With Jack Tidwell lying dead in Louella's new saloon, things began to get a little heated. The cowboys began to organize a festivity featuring a rope in Conway's honor. Sheriff Jaycox was able to spirit Conway away. The Sheriff returned Conway to town only after things cooled down. Nevertheless, Conway was indicted for the first degree murder of Tidwell. He pled not guilty. His lawyer for some unexplained reason suddenly and without notice then vanished. In order to avoid a possible death penalty, Conway's new lawyer was able to convince Conway to plead to second degree murder. When asked whether he agreed to withdraw his not guilty plea, he was loudly sobbing, in tears and wailing. All agreed, however, that he had nodded his head yes. When sentenced to twenty-five years in the State Penitentiary in Laramie City, Conway demurred and indicated that he had not agreed to withdraw his not guilty plea. The recantation of the plea was denied by the judge. On appeal, the Wyoming Supreme Court held that if there is no record, the remembrance of the trial judge must be upheld. Since the nodding of the head was not verbally expressed, there was no record upon which to overturn the sentence. Accordingly, the sentence and prior law relating to the necessity of a court record was sustained. See State ex rel. Conway v. Blake, 5 Wyo. 107, 38 P. 354, (Wyo. 1894). The law in mysterious ways its wonders work. After a slight but decent interval, Conway was pardoned.

While Conway's adventures were pending, Sheriff Jaycox, in the word of the Board of County Commissionrs, "fled" town for Montana* without bidding his friends "goodbye" or, for that matter, even having the courtesy to telegraph back a resignation. In Montana, Jaycox was employed as a foreman for the American Cattle and Loan Company in Valley County, Montana. Casper historian A. J. Mokler indicates that the reason for Jaycox's hasty departure was unspecified "domestic troubles."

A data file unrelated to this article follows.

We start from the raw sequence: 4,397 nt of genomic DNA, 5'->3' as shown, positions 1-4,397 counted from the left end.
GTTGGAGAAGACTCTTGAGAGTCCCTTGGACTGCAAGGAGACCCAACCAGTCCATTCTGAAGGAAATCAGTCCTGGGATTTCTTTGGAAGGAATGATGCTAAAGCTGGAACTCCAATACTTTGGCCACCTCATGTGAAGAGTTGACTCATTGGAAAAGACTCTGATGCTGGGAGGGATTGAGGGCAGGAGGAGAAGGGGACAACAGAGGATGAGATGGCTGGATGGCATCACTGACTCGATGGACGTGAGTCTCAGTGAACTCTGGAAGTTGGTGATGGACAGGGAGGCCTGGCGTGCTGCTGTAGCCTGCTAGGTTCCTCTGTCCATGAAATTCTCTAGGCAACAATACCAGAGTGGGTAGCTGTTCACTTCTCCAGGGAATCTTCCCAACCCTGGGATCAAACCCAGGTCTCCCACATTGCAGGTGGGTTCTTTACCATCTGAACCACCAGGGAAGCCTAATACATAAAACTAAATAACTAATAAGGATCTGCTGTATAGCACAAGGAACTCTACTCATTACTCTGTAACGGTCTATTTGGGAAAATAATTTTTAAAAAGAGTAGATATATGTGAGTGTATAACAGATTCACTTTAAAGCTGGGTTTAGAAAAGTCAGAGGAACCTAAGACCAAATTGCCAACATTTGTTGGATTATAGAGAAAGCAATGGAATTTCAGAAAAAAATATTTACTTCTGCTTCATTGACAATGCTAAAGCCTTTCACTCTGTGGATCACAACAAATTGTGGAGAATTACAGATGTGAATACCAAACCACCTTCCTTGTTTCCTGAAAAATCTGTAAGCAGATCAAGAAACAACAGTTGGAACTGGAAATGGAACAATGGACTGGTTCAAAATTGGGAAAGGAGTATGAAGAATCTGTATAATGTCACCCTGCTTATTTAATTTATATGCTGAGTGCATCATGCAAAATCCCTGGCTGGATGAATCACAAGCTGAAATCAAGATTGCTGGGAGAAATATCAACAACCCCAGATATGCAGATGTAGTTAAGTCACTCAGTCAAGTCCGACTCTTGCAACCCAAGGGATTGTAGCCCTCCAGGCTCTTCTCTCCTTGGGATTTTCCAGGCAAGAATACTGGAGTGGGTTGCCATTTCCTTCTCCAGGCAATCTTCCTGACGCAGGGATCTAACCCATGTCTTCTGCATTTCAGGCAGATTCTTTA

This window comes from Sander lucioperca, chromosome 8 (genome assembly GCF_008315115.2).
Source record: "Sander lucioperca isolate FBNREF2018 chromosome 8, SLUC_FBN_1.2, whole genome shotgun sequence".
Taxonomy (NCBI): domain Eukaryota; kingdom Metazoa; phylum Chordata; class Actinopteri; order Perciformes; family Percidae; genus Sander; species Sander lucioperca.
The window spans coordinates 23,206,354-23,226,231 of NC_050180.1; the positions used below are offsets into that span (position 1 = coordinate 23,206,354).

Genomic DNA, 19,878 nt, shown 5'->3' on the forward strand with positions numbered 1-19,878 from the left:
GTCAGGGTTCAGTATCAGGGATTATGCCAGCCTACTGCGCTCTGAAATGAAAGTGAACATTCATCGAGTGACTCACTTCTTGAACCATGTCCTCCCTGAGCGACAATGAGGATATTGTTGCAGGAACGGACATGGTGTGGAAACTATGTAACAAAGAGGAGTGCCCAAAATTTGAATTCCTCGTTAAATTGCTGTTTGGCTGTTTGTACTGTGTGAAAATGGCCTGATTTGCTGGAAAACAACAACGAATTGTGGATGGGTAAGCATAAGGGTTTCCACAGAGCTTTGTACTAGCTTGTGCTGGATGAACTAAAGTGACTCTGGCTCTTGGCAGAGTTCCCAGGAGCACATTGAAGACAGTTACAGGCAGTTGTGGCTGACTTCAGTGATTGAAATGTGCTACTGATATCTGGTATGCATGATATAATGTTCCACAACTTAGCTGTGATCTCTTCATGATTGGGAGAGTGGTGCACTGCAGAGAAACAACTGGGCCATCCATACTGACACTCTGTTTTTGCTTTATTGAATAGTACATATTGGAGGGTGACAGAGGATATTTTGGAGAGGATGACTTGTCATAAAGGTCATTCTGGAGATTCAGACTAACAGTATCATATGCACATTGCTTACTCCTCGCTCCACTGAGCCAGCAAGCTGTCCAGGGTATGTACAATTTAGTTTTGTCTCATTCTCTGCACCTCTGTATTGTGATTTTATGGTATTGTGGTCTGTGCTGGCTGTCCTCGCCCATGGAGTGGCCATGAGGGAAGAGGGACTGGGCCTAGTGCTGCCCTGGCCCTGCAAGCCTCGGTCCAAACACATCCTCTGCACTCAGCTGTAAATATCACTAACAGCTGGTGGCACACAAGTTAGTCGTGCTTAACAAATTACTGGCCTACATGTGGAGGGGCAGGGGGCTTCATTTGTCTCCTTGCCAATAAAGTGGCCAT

[*Writer's note: Mokler does not indicate to where the Sheriff fled. BLM land patents indicate that William W. Jaycox homesteaded land near Glasgow, Montana. See also American Live Stock & Loan [sic] Co. v. Great Northern Ry. Co., 48 Mont. 495, 138 P. 1102 (1914). "Dogue" is usually defined as a type of mastiff.] Additionally, there was at least one shootout in the public streets. One such shootout on Center Street involving the mayor and a cowboy in Center Street resulted in a two bullets entering the Pioneer Drug Store. The mayor was the better shot.]

Casper Fire Department, July 4, 1891. The building with the bell tower is the new Town Hall.

The fire Department's equipment all on display consisted of the hose cart with 150 feet of hose, a nozzle, and a trumpet for the chief. The uniforms conssted of blue shirts with red collars and red belts for the trousers. Casper historian Alfred Mokler, History of Natrona county, Wyoming, 1888-1922, Lakeside Press, Chicago, 1923, p. 159, questioned the use of the hose cart, hose, and nozzle, since at the time there was no force fed water system. The firemen relied upon bucket brigades which received water from four polluted wells on Center Street. Drinking water was brought in from Elkhorn and Garden Creeks. Later, F. E. Seeley sold drinking water from Garden Creek by either the barrel or half barrel lots at thirty-five cents a barrel.

Next page Casper continued, Mineral on Casper Mountain, the Great Asbestos Scam.